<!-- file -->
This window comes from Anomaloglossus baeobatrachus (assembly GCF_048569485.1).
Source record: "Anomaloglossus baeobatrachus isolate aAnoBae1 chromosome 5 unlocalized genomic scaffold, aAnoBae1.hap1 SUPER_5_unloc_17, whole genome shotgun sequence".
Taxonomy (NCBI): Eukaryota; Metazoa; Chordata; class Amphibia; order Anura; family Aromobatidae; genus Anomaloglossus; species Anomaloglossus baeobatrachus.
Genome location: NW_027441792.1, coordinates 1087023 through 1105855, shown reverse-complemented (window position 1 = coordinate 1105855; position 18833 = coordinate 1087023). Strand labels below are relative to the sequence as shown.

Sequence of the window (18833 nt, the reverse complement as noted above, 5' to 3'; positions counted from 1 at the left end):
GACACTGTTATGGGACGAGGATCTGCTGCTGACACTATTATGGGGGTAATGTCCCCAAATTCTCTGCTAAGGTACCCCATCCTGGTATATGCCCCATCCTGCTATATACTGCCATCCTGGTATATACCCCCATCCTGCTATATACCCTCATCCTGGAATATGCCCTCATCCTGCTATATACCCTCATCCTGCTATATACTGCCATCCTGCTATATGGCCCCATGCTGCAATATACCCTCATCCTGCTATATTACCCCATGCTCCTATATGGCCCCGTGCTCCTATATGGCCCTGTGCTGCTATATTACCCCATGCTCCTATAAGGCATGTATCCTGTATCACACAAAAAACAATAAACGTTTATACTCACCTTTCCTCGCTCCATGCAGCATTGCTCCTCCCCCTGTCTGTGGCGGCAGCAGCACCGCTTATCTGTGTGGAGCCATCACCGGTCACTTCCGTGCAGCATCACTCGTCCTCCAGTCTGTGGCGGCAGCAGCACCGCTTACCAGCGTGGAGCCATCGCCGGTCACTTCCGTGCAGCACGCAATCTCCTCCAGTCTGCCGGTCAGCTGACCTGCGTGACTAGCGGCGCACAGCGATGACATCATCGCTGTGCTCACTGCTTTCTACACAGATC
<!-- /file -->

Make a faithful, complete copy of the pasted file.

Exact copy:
This window comes from Anomaloglossus baeobatrachus (assembly GCF_048569485.1).
Source record: "Anomaloglossus baeobatrachus isolate aAnoBae1 chromosome 5 unlocalized genomic scaffold, aAnoBae1.hap1 SUPER_5_unloc_17, whole genome shotgun sequence".
Taxonomy (NCBI): Eukaryota; Metazoa; Chordata; class Amphibia; order Anura; family Aromobatidae; genus Anomaloglossus; species Anomaloglossus baeobatrachus.
Genome location: NW_027441792.1, coordinates 1087023 through 1105855, shown reverse-complemented (window position 1 = coordinate 1105855; position 18833 = coordinate 1087023). Strand labels below are relative to the sequence as shown.

Sequence of the window (18833 nt, the reverse complement as noted above, 5' to 3'; positions counted from 1 at the left end):
GACACTGTTATGGGACGAGGATCTGCTGCTGACACTATTATGGGGGTAATGTCCCCAAATTCTCTGCTAAGGTACCCCATCCTGGTATATGCCCCATCCTGCTATATACTGCCATCCTGGTATATACCCCCATCCTGCTATATACCCTCATCCTGGAATATGCCCTCATCCTGCTATATACCCTCATCCTGCTATATACTGCCATCCTGCTATATGGCCCCATGCTGCAATATACCCTCATCCTGCTATATTACCCCATGCTCCTATATGGCCCCGTGCTCCTATATGGCCCTGTGCTGCTATATTACCCCATGCTCCTATAAGGCATGTATCCTGTATCACACAAAAAACAATAAACGTTTATACTCACCTTTCCTCGCTCCATGCAGCATTGCTCCTCCCCCTGTCTGTGGCGGCAGCAGCACCGCTTATCTGTGTGGAGCCATCACCGGTCACTTCCGTGCAGCATCACTCGTCCTCCAGTCTGTGGCGGCAGCAGCACCGCTTACCAGCGTGGAGCCATCGCCGGTCACTTCCGTGCAGCACGCAATCTCCTCCAGTCTGCCGGTCAGCTGACCTGCGTGACTAGCGGCGCACAGCGATGACATCATCGCTGTGCTCACTGCTTTCTACACAGATC